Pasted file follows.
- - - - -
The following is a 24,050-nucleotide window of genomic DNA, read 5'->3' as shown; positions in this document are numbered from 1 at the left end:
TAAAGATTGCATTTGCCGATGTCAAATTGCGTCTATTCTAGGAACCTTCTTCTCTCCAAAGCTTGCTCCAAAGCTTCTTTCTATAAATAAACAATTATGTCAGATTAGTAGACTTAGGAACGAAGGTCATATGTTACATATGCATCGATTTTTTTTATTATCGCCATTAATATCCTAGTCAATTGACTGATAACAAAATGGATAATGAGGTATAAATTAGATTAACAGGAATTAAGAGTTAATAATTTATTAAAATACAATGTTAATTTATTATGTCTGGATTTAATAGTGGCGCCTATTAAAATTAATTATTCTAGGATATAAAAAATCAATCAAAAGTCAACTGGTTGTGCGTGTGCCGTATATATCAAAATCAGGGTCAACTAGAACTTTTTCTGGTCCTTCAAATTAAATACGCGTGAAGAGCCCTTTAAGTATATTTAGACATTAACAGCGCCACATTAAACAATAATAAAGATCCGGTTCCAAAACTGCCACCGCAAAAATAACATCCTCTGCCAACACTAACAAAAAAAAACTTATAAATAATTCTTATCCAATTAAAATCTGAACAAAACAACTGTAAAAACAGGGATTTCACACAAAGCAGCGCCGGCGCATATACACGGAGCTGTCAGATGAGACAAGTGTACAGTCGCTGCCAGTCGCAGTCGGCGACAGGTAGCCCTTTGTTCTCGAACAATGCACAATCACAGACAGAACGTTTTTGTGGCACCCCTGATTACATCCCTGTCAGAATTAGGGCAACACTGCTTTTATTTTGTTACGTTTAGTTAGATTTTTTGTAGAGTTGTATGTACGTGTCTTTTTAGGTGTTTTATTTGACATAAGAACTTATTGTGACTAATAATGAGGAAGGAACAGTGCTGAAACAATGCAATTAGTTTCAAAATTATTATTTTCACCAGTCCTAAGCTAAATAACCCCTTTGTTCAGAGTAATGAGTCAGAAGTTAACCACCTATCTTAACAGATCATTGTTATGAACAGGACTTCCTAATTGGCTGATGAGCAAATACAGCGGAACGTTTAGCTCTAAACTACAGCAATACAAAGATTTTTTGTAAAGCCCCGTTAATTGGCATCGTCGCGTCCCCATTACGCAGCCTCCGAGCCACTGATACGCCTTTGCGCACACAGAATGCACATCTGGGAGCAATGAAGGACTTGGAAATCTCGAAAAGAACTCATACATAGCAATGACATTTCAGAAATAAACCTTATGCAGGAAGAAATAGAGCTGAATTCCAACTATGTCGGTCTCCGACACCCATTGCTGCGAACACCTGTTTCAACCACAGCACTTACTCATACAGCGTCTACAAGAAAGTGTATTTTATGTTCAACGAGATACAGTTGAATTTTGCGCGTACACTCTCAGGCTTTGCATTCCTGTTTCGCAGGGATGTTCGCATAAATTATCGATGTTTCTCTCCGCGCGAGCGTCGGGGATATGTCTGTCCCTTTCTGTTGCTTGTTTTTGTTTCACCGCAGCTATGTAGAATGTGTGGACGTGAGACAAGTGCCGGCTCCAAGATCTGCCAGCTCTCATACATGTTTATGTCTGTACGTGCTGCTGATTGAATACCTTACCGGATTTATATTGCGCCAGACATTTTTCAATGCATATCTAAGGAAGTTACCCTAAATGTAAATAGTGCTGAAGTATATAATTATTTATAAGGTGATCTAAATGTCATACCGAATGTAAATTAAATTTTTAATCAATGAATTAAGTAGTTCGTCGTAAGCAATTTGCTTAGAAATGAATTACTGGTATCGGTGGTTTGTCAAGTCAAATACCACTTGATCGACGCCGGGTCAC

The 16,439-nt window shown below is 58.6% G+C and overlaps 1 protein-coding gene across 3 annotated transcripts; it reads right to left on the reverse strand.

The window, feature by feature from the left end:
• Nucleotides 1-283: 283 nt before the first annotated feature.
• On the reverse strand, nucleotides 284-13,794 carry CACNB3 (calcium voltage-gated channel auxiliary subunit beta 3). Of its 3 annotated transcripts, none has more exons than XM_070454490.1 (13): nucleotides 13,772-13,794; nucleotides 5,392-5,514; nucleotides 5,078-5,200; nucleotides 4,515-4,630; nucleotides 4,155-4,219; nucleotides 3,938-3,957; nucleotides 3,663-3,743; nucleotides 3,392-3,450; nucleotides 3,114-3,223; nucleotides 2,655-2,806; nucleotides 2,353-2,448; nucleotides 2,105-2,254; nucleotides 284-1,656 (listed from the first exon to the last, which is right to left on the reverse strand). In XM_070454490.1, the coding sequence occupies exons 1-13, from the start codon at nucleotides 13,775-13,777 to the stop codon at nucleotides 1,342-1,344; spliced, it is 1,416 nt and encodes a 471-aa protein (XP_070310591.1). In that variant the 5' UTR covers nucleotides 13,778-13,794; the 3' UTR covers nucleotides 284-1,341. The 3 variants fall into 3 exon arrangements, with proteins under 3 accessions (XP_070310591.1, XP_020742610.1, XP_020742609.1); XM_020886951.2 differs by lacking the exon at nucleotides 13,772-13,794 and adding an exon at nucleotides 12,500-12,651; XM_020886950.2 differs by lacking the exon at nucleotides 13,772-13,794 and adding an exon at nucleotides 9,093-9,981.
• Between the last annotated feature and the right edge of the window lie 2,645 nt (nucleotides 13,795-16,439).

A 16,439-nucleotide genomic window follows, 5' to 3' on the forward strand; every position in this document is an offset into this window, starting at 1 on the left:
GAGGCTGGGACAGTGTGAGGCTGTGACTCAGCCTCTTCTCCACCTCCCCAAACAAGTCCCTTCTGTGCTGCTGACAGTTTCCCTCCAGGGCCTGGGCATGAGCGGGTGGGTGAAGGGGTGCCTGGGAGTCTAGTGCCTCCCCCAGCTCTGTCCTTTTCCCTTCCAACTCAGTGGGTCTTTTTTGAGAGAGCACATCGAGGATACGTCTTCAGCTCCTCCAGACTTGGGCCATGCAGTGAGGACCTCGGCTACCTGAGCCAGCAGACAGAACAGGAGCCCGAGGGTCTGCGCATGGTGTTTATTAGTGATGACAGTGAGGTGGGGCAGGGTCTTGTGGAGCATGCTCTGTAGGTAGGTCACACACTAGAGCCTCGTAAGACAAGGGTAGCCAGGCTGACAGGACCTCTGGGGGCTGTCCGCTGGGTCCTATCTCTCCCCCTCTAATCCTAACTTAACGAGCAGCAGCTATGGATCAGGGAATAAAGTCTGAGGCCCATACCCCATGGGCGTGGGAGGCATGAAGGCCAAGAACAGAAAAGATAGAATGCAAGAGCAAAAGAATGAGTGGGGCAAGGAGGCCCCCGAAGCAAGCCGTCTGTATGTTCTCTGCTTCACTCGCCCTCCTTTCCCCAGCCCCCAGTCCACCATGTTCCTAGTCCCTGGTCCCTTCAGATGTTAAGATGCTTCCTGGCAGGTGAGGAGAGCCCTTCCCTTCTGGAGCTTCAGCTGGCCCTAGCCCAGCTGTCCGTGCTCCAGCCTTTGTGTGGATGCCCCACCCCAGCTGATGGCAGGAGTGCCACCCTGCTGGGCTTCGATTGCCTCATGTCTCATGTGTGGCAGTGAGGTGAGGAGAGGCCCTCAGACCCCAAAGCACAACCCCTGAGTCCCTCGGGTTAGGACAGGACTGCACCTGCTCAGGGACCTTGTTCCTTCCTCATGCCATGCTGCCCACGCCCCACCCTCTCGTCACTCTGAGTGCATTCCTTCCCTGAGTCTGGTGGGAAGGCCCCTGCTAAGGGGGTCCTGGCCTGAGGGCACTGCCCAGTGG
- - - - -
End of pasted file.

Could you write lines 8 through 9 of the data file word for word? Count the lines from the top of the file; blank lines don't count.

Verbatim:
A 16,439-nucleotide genomic window follows, 5' to 3' on the forward strand; every position in this document is an offset into this window, starting at 1 on the left:
GAGGCTGGGACAGTGTGAGGCTGTGACTCAGCCTCTTCTCCACCTCCCCAAACAAGTCCCTTCTGTGCTGCTGACAGTTTCCCTCCAGGGCCTGGGCATGAGCGGGTGGGTGAAGGGGTGCCTGGGAGTCTAGTGCCTCCCCCAGCTCTGTCCTTTTCCCTTCCAACTCAGTGGGTCTTTTTTGAGAGAGCACATCGAGGATACGTCTTCAGCTCCTCCAGACTTGGGCCATGCAGTGAGGACCTCGGCTACCTGAGCCAGCAGACAGAACAGGAGCCCGAGGGTCTGCGCATGGTGTTTATTAGTGATGACAGTGAGGTGGGGCAGGGTCTTGTGGAGCATGCTCTGTAGGTAGGTCACACACTAGAGCCTCGTAAGACAAGGGTAGCCAGGCTGACAGGACCTCTGGGGGCTGTCCGCTGGGTCCTATCTCTCCCCCTCTAATCCTAACTTAACGAGCAGCAGCTATGGATCAGGGAATAAAGTCTGAGGCCCATACCCCATGGGCGTGGGAGGCATGAAGGCCAAGAACAGAAAAGATAGAATGCAAGAGCAAAAGAATGAGTGGGGCAAGGAGGCCCCCGAAGCAAGCCGTCTGTATGTTCTCTGCTTCACTCGCCCTCCTTTCCCCAGCCCCCAGTCCACCATGTTCCTAGTCCCTGGTCCCTTCAGATGTTAAGATGCTTCCTGGCAGGTGAGGAGAGCCCTTCCCTTCTGGAGCTTCAGCTGGCCCTAGCCCAGCTGTCCGTGCTCCAGCCTTTGTGTGGATGCCCCACCCCAGCTGATGGCAGGAGTGCCACCCTGCTGGGCTTCGATTGCCTCATGTCTCATGTGTGGCAGTGAGGTGAGGAGAGGCCCTCAGACCCCAAAGCACAACCCCTGAGTCCCTCGGGTTAGGACAGGACTGCACCTGCTCAGGGACCTTGTTCCTTCCTCATGCCATGCTGCCCACGCCCCACCCTCTCGTCACTCTGAGTGCATTCCTTCCCTGAGTCTGGTGGGAAGGCCCCTGCTAAGGGGGTCCTGGCCTGAGGGCACTGCCCAGTGG